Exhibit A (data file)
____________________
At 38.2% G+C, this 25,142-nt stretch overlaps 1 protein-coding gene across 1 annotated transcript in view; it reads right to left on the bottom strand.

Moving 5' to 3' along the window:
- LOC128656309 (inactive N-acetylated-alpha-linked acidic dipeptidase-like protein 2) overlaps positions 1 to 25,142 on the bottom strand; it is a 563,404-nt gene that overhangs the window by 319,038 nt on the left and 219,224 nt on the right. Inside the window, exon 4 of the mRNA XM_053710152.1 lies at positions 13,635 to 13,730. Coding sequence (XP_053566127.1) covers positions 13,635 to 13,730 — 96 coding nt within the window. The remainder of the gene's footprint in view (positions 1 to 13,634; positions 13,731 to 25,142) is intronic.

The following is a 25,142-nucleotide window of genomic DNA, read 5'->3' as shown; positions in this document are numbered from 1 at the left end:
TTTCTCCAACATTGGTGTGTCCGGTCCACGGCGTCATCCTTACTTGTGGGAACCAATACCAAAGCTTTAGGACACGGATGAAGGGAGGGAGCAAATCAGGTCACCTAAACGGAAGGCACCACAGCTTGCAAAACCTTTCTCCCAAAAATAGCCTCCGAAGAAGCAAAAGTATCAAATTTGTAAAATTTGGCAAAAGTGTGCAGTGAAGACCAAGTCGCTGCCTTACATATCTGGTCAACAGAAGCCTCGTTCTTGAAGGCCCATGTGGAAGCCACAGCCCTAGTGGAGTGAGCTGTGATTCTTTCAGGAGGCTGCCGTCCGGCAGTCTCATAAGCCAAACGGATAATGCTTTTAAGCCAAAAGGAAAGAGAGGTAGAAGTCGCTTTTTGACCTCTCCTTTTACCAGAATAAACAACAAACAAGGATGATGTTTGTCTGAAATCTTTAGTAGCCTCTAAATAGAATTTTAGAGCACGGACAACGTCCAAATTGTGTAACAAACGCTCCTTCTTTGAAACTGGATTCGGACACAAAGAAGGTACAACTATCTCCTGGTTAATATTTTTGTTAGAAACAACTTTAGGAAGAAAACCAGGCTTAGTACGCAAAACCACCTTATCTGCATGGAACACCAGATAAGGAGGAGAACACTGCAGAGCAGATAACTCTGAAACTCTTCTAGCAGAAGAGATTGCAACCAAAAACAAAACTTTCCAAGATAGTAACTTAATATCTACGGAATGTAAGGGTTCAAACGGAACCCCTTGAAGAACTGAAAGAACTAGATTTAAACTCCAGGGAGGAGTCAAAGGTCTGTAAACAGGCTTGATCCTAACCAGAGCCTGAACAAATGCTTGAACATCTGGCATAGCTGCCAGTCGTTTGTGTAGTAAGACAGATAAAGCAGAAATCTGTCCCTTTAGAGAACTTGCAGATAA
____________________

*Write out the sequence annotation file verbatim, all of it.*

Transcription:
At 38.2% G+C, this 25,142-nt stretch overlaps 1 protein-coding gene across 1 annotated transcript in view; it reads right to left on the bottom strand.

Moving 5' to 3' along the window:
- LOC128656309 (inactive N-acetylated-alpha-linked acidic dipeptidase-like protein 2) overlaps positions 1 to 25,142 on the bottom strand; it is a 563,404-nt gene that overhangs the window by 319,038 nt on the left and 219,224 nt on the right. Inside the window, exon 4 of the mRNA XM_053710152.1 lies at positions 13,635 to 13,730. Coding sequence (XP_053566127.1) covers positions 13,635 to 13,730 — 96 coding nt within the window. The remainder of the gene's footprint in view (positions 1 to 13,634; positions 13,731 to 25,142) is intronic.

The following is a 25,142-nucleotide window of genomic DNA, read 5'->3' as shown; positions in this document are numbered from 1 at the left end:
TTTCTCCAACATTGGTGTGTCCGGTCCACGGCGTCATCCTTACTTGTGGGAACCAATACCAAAGCTTTAGGACACGGATGAAGGGAGGGAGCAAATCAGGTCACCTAAACGGAAGGCACCACAGCTTGCAAAACCTTTCTCCCAAAAATAGCCTCCGAAGAAGCAAAAGTATCAAATTTGTAAAATTTGGCAAAAGTGTGCAGTGAAGACCAAGTCGCTGCCTTACATATCTGGTCAACAGAAGCCTCGTTCTTGAAGGCCCATGTGGAAGCCACAGCCCTAGTGGAGTGAGCTGTGATTCTTTCAGGAGGCTGCCGTCCGGCAGTCTCATAAGCCAAACGGATAATGCTTTTAAGCCAAAAGGAAAGAGAGGTAGAAGTCGCTTTTTGACCTCTCCTTTTACCAGAATAAACAACAAACAAGGATGATGTTTGTCTGAAATCTTTAGTAGCCTCTAAATAGAATTTTAGAGCACGGACAACGTCCAAATTGTGTAACAAACGCTCCTTCTTTGAAACTGGATTCGGACACAAAGAAGGTACAACTATCTCCTGGTTAATATTTTTGTTAGAAACAACTTTAGGAAGAAAACCAGGCTTAGTACGCAAAACCACCTTATCTGCATGGAACACCAGATAAGGAGGAGAACACTGCAGAGCAGATAACTCTGAAACTCTTCTAGCAGAAGAGATTGCAACCAAAAACAAAACTTTCCAAGATAGTAACTTAATATCTACGGAATGTAAGGGTTCAAACGGAACCCCTTGAAGAACTGAAAGAACTAGATTTAAACTCCAGGGAGGAGTCAAAGGTCTGTAAACAGGCTTGATCCTAACCAGAGCCTGAACAAATGCTTGAACATCTGGCATAGCTGCCAGTCGTTTGTGTAGTAAGACAGATAAAGCAGAAATCTGTCCCTTTAGAGAACTTGCAGATAA